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Trooper increase thought to have little impact

December 27, 2001

Trooper increase thought to have little impact



Chambersburg, Pa.

By RICHARD F. BELISLE / Staff writer, Waynesboro


A law signed last week that allows Pennsylvania Gov. Mark S. Schweiker to hire 100 more state troopers next year will have little effect on the number of officers in the Chambersburg and McConnellsburg barracks, a department spokesman said.

Jack Lewis, public information officer for the Pennsylvania State Police in Harrisburg, Pa., said the state Legislature passed a law raising the statewide state police complement to 4,310 troopers, up by 370 from 3,940, a number that hasn't changed since 1972.

The new troopers will come on duty late in 2002 following more than six months of classes at the state police academy. One class of 80 will start in January and 20 more will be added to a regular class scheduled to start in April.

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Some years, the department schedules as many as three classes, Lewis said. "It depends on attrition," he said.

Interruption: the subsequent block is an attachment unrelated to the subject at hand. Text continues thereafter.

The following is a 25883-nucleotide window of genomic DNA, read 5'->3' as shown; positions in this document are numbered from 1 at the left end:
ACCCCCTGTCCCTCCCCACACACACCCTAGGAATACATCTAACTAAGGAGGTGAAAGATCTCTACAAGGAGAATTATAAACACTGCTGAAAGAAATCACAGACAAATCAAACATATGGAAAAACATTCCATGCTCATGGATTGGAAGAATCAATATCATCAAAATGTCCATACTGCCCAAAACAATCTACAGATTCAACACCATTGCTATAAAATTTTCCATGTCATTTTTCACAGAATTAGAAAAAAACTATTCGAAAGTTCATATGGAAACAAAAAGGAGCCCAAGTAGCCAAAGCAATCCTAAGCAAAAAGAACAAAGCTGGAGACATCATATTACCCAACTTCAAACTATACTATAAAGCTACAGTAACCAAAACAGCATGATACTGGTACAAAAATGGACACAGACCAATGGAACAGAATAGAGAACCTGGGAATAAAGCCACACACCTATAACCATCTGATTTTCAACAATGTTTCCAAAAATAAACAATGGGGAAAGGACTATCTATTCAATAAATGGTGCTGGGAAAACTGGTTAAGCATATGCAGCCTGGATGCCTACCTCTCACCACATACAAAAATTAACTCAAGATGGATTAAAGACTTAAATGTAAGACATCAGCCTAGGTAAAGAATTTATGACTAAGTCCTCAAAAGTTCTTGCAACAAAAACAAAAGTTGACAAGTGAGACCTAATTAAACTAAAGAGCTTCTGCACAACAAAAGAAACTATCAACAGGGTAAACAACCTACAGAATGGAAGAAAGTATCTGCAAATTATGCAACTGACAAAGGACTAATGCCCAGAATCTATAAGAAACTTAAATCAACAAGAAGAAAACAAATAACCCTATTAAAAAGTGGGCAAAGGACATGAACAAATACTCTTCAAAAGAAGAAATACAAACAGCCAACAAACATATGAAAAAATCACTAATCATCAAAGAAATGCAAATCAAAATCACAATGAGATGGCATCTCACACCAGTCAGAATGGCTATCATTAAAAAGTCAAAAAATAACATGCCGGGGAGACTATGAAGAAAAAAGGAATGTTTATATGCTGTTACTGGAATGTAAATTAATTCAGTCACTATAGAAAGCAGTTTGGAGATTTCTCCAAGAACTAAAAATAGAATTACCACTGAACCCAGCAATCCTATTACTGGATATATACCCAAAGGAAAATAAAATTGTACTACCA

About 200 troopers leave the force each year through retirements and other reasons.

Academy graduates start off with an annual salary of $41,289. In July that will jump to $42,709, Lewis said.

Applicants need at least two years of college and must be between 21 and 40 years of age. Most successful applicants have military experience, Lewis said.

Lewis said Schweiker stopped at 100 troopers because of budget considerations. Salaries, benefits and administrative costs for 100 troopers can run $12 million.

Because of the cap increase future governors will be able to add troopers as long as the money is in their budgets.

The 100 new troopers graduating next year will be assigned to regular patrol duty at the state's 81 state police barracks. That means no one area will get a big boost in police protection.

"We try to spread them around evenly so every trooper has about the same work load," Lewis said. "But we'll still have 100 more troopers than we have now and we're glad about that. It's been almost 30 years since we've had an increase. Even one new trooper to a station commander is a big plus."

Policy does not allow state police to release the number of troopers who work in each barrack, Lewis said.

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